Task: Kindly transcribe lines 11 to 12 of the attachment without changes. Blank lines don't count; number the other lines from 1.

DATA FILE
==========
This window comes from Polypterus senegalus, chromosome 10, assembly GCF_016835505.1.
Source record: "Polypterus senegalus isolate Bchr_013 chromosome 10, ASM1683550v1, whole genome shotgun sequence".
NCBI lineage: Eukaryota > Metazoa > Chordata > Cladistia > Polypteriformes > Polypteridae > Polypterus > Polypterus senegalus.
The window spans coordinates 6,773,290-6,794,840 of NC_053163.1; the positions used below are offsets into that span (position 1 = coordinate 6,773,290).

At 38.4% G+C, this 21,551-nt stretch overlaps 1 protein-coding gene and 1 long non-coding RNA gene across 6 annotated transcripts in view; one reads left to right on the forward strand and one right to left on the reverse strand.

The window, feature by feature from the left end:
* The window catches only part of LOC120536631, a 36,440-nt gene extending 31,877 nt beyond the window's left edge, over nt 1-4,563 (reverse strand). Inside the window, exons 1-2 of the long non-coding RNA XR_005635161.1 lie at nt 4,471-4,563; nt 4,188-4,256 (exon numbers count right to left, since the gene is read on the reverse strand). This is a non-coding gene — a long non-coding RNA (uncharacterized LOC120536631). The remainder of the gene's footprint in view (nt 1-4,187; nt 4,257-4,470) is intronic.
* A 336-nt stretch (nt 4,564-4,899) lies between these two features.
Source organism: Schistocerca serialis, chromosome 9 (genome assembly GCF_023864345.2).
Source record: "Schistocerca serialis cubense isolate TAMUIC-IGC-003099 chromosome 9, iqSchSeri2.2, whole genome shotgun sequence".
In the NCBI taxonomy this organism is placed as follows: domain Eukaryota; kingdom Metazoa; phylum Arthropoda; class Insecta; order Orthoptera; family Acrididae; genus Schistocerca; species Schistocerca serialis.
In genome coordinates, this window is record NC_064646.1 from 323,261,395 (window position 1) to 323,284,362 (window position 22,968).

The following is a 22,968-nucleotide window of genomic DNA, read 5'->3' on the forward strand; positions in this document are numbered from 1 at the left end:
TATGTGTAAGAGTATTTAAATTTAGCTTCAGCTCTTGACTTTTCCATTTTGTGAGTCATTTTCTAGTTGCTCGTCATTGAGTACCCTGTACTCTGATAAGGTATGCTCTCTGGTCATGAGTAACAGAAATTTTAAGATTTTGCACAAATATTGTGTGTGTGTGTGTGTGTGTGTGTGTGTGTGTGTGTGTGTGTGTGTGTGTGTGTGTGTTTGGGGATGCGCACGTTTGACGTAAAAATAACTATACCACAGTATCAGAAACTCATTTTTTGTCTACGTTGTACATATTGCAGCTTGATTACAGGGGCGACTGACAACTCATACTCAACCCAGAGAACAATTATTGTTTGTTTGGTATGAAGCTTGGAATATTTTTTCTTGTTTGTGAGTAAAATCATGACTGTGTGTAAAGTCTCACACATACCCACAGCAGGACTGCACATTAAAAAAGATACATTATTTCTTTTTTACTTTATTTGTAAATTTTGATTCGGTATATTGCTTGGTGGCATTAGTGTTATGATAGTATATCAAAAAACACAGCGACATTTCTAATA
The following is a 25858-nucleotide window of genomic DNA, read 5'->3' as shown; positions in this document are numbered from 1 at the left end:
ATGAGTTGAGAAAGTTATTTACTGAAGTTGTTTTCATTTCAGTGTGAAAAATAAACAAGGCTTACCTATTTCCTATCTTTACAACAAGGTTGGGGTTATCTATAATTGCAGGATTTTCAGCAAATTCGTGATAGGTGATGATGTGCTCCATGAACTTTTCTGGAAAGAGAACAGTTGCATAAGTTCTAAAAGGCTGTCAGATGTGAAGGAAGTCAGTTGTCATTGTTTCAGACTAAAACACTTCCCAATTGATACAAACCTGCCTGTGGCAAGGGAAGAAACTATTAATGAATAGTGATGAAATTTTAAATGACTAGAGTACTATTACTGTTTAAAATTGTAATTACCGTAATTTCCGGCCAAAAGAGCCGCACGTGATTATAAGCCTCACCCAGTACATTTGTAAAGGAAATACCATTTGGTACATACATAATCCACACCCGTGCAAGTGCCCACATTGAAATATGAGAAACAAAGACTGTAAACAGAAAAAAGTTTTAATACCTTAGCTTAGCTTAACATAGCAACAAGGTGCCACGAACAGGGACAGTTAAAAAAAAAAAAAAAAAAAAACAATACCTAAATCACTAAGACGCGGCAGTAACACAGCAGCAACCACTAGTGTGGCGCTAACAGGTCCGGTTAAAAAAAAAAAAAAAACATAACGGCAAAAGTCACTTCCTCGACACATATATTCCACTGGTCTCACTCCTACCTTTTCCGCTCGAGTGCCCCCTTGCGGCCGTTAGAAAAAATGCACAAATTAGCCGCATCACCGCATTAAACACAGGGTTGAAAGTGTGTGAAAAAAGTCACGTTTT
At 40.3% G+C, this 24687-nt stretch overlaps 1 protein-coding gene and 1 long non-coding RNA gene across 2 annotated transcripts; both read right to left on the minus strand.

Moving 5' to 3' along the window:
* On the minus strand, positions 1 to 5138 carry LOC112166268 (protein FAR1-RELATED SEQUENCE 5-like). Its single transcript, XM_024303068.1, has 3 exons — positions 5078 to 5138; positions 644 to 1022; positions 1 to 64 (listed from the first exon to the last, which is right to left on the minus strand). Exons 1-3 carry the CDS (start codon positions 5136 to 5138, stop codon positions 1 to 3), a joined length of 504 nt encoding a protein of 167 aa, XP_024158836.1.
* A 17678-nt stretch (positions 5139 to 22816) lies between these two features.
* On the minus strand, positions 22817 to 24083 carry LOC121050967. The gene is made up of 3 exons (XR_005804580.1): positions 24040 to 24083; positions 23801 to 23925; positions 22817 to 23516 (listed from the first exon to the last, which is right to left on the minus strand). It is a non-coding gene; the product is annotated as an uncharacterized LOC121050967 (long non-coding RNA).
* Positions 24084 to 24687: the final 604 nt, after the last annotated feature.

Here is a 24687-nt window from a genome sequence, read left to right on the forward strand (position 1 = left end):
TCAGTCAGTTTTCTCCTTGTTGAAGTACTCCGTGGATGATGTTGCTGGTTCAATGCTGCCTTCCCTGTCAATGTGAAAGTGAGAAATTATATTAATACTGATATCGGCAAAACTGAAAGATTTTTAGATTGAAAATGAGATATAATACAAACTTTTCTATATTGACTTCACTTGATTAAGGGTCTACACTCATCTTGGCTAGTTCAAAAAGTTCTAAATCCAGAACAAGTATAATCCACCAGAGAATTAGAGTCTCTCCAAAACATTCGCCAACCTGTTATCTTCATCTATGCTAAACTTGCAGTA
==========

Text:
In the NCBI taxonomy this organism is placed as follows: domain Eukaryota; kingdom Metazoa; phylum Arthropoda; class Insecta; order Orthoptera; family Acrididae; genus Schistocerca; species Schistocerca serialis.
In genome coordinates, this window is record NC_064646.1 from 323,261,395 (window position 1) to 323,284,362 (window position 22,968).